Opening on a montage of Leti and George in their respective bedrooms in the Braithwaite mansion—her trying on dresses (all tailor-made for her) and George grabbing book after beloved book of horror fiction from the shelves, all set to “Movin’ On Up” from The Jeffersons—the second episode of Lovecraft Country begins as far from the horror that ended the first one as possible. Gathering outside of their rooms the Freemans and Leti note that the house seems designed to want them to remain in it, a prison of earthly delights as it were.
William (Jordan Patrick Smith), our frosty door-opener from the end of the first episode, appears and takes our guests on a tour of the house and all its occult art. In a large room overlooking the portrait of Titus Braithwaite, a man clad in satanic robes straight out of an Aleister Crowley Halloween party, they’re informed that what they’re in is a recreation of the shipping magnate’s1 1833 home which mysteriously burnt down. They’re led onto the veranda where a sumptuous meal is laid out. Tic is disturbed that neither George nor Leti seem to remember what happened in the woods but they all sit when George notes that they’re being watched. What they all realize is that they’re not guests so much as being tolerated, and they can only push things so far, as strangers in this strangest of lands.
Taking a trip into town, they walk past Ardham’s weird Quaker-type denizens all the way to a big stone tower in the middle, which acts as a sort of meat fridge for what the dogs of a racist groundskeeper, Dell (Jamie Neumann), collect from the woods. Figuring it to be the only place they could be keeping Tic’s father Montrose (HBO staple Michael Kenneth Williams), they start to formulate a plan to rescue him.
Trying to get back to the house before dinner, they’re again confronted by monsters in the woods around Ardham until a whistle that calls them off is blown by Christina Braithwaite (Abbey Lee, in a seeming change from the novel where the villain was the entitled son, Caleb), daughter of Braithwaite patriarch—and current head of the Order of the Ancient Dawn—Samuel Braithwaite (Tony Goldwyn). Just as quickly as the monsters disappear, so too do George and Leti forget. Christina leads Tic to meet her father just as a cultist is cutting out a chunk of his liver while he screams and writhes. Tic has to wait for the man to be sewn up before he can get the skinny: Titus was trying to chase immortality by reaching back to the time of Adam and Eve and grabbing it before Eve first bit that apple. If racists doing unspeakable things with a heavy Christian overtone seems at all familiar to today’s political landscape, well, geez, I can’t imagine what you’re talking about.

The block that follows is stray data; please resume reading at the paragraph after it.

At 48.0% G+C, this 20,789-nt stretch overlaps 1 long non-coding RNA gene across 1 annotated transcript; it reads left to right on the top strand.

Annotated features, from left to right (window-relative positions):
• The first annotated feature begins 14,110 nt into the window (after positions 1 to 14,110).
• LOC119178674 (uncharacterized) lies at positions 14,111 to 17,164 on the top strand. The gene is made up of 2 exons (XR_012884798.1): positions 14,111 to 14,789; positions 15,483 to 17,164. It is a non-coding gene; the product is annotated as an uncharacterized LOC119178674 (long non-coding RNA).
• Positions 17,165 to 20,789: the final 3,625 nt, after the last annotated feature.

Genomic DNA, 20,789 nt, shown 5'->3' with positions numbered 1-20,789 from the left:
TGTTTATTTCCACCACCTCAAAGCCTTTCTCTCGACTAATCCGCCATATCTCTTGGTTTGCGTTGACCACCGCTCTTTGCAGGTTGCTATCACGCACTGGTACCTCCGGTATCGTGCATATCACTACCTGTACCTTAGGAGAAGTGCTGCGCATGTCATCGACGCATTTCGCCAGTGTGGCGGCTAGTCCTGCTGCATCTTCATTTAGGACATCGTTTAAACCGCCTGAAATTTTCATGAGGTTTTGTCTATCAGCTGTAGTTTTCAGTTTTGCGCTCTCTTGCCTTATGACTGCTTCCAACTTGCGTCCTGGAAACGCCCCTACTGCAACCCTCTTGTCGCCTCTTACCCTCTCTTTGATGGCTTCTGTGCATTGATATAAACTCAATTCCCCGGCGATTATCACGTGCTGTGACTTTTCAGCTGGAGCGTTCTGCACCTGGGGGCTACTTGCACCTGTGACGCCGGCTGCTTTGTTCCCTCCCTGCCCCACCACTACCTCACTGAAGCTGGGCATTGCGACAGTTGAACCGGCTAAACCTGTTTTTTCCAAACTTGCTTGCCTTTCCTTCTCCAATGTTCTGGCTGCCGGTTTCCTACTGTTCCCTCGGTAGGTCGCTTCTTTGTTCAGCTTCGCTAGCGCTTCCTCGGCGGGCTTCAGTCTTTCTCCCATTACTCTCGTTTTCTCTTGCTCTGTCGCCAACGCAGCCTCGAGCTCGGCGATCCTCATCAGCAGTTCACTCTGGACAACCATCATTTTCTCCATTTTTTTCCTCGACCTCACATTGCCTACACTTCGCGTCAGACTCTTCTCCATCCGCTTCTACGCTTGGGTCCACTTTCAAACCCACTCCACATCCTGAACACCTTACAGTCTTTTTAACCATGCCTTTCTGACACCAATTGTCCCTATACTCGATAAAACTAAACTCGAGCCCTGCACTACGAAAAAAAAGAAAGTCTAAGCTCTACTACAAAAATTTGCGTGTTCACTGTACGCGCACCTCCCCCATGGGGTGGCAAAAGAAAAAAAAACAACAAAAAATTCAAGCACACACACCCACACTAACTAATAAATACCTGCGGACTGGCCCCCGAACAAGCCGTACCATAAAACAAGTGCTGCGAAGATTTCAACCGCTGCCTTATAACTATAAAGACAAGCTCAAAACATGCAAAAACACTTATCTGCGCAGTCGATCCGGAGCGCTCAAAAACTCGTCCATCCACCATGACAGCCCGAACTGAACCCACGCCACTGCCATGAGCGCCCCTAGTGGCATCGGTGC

That night, after Tic gets Christina to allow George and Leti to remember, the house plays tricks on our trio—making George think he’s dancing with his late wife, Leti that she’s going to sleep with Tic, and Tic that he’s battling a Korean woman from the war he just returned from—until they finally overcome these monsters even as the members of Samuel’s cult watch them in a mirror like it’s a sporting event.